BORIS Johnson is heading for a showdown with Tory rebels after vowing to press ahead with his £12billion a year National Insurance hike.
Downing Street officials yesterday quashed speculation the Prime Minister is poised for a U-turn on the policy following concerns about the cost of living.
And the punishing tax rise will go ahead with “no ifs, no buts”, it was said.
A Number 10 spokesman said: “We are committed to introducing that [tax rise] in April.”
But a backbench revolt against the increase was intensifying last night. A senior Tory MP called on the PM and Chancellor to urgently consider a windfall tax on energy firms and massive cuts in the overseas aid budget as alternative ways to raise billions for the NHS and social care system.
Former minister Robert Halfon said: “People across the country are worrying about feeding and clothing their families. Action must be taken to support the most vulnerable in our communities.”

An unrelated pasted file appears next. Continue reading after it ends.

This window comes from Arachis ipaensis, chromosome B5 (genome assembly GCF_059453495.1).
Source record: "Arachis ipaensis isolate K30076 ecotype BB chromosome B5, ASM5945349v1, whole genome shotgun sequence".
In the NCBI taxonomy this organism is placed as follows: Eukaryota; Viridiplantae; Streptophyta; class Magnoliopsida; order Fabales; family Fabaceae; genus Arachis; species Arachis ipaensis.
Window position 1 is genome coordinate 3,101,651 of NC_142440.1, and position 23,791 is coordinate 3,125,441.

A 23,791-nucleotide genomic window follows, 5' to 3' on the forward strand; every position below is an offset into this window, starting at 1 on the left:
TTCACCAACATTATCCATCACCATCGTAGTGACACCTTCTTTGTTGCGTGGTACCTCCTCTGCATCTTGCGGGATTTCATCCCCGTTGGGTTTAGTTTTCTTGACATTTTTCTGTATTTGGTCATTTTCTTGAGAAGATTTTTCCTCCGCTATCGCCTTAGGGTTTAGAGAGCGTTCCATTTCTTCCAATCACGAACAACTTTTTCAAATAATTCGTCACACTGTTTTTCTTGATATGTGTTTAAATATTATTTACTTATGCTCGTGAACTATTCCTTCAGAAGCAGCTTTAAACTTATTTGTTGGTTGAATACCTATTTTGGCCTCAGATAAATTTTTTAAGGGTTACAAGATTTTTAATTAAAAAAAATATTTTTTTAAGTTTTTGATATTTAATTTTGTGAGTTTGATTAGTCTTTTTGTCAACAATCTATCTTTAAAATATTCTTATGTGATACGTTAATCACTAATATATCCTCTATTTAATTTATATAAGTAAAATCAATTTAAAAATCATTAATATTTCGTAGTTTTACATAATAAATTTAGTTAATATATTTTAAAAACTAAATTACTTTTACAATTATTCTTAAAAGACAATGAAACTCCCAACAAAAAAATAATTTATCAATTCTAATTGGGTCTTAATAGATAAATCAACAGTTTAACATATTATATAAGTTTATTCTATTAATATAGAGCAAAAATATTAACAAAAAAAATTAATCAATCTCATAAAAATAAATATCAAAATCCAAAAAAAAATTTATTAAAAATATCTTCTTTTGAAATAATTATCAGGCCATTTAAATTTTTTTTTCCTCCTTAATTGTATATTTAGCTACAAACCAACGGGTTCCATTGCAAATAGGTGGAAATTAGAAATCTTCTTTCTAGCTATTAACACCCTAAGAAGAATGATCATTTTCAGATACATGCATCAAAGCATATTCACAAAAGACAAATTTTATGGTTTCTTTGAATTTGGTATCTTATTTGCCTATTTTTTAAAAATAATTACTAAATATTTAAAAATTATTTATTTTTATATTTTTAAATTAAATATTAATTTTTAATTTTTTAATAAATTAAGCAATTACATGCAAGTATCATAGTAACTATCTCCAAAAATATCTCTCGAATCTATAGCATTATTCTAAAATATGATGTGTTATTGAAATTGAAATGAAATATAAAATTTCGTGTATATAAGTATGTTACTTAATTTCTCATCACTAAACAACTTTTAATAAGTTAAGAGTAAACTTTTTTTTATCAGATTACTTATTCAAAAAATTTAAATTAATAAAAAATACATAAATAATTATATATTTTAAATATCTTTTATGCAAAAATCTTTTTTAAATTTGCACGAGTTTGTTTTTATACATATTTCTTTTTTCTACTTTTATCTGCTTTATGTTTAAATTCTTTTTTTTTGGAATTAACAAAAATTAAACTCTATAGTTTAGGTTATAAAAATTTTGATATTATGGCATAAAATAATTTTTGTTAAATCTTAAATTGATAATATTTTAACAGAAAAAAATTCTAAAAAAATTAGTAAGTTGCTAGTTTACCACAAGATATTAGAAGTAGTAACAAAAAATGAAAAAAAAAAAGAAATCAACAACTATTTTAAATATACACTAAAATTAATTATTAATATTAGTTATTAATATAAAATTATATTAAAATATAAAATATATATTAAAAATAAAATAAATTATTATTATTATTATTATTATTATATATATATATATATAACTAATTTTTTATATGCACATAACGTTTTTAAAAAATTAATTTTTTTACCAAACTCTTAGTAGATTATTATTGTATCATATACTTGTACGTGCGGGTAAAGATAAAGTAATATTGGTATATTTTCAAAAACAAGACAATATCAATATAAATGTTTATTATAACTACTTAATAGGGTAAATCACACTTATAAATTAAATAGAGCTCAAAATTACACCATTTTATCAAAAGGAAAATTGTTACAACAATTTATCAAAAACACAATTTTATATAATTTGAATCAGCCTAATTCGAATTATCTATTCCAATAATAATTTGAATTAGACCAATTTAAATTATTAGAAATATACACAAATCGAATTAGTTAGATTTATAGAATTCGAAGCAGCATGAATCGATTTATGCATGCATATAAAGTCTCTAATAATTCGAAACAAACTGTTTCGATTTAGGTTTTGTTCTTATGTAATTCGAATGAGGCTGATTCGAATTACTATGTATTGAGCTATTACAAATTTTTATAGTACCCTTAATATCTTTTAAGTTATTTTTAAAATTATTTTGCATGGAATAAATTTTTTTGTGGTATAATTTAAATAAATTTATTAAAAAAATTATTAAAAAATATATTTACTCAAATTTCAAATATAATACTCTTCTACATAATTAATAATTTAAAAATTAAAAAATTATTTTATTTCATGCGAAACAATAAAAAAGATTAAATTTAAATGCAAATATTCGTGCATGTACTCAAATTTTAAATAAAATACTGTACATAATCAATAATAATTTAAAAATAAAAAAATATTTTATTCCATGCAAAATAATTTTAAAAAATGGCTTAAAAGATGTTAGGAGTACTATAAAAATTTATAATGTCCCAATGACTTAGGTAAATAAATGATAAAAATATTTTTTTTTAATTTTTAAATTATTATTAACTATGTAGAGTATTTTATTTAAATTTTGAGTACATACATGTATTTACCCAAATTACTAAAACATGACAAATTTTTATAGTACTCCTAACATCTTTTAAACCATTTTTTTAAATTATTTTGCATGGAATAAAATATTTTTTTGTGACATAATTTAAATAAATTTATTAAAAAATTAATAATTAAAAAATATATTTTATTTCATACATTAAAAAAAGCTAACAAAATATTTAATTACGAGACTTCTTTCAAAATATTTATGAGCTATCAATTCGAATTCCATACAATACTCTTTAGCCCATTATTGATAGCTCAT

His plea came as a forecast yesterday estimated that oil giants Shell and BP have netted eyewatering profits between them, while motorists face near record prices at the petrol pumps.
The Tory rift over the proposed 1.25 per cent hike in National Insurance contributions widened yesterday when Downing Street and Treasury officials attempted to end the doubts over whether the move will go ahead as scheduled.
Speculation has been growing after Mr Johnson appeared unwilling to publicly confirm the policy was going ahead.
Officials would only say there were “no plans” for a delay or cancellation of the tax rise.
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